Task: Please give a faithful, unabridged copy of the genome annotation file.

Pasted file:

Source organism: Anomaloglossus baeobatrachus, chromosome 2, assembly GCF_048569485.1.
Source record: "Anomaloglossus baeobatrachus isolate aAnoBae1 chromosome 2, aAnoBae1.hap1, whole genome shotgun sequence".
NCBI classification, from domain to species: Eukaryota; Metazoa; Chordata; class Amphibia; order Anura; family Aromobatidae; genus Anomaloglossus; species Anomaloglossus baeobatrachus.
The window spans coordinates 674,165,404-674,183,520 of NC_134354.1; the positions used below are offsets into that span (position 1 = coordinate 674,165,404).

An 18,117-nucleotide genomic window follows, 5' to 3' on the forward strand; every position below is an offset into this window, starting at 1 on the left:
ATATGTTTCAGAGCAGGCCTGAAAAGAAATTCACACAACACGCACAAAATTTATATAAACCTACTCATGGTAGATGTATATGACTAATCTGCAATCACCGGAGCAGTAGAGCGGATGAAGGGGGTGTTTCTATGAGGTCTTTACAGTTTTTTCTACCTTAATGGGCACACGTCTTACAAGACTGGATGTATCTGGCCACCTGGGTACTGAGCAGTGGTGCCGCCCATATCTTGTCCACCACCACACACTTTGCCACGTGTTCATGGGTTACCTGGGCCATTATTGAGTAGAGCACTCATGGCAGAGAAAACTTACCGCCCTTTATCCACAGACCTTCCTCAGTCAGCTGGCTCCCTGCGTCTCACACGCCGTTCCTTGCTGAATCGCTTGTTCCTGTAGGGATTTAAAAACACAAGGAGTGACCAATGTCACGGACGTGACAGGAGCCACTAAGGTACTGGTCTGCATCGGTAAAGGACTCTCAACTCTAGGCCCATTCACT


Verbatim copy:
Source organism: Anomaloglossus baeobatrachus, chromosome 2, assembly GCF_048569485.1.
Source record: "Anomaloglossus baeobatrachus isolate aAnoBae1 chromosome 2, aAnoBae1.hap1, whole genome shotgun sequence".
NCBI classification, from domain to species: Eukaryota; Metazoa; Chordata; class Amphibia; order Anura; family Aromobatidae; genus Anomaloglossus; species Anomaloglossus baeobatrachus.
The window spans coordinates 674,165,404-674,183,520 of NC_134354.1; the positions used below are offsets into that span (position 1 = coordinate 674,165,404).

An 18,117-nucleotide genomic window follows, 5' to 3' on the forward strand; every position below is an offset into this window, starting at 1 on the left:
ATATGTTTCAGAGCAGGCCTGAAAAGAAATTCACACAACACGCACAAAATTTATATAAACCTACTCATGGTAGATGTATATGACTAATCTGCAATCACCGGAGCAGTAGAGCGGATGAAGGGGGTGTTTCTATGAGGTCTTTACAGTTTTTTCTACCTTAATGGGCACACGTCTTACAAGACTGGATGTATCTGGCCACCTGGGTACTGAGCAGTGGTGCCGCCCATATCTTGTCCACCACCACACACTTTGCCACGTGTTCATGGGTTACCTGGGCCATTATTGAGTAGAGCACTCATGGCAGAGAAAACTTACCGCCCTTTATCCACAGACCTTCCTCAGTCAGCTGGCTCCCTGCGTCTCACACGCCGTTCCTTGCTGAATCGCTTGTTCCTGTAGGGATTTAAAAACACAAGGAGTGACCAATGTCACGGACGTGACAGGAGCCACTAAGGTACTGGTCTGCATCGGTAAAGGACTCTCAACTCTAGGCCCATTCACT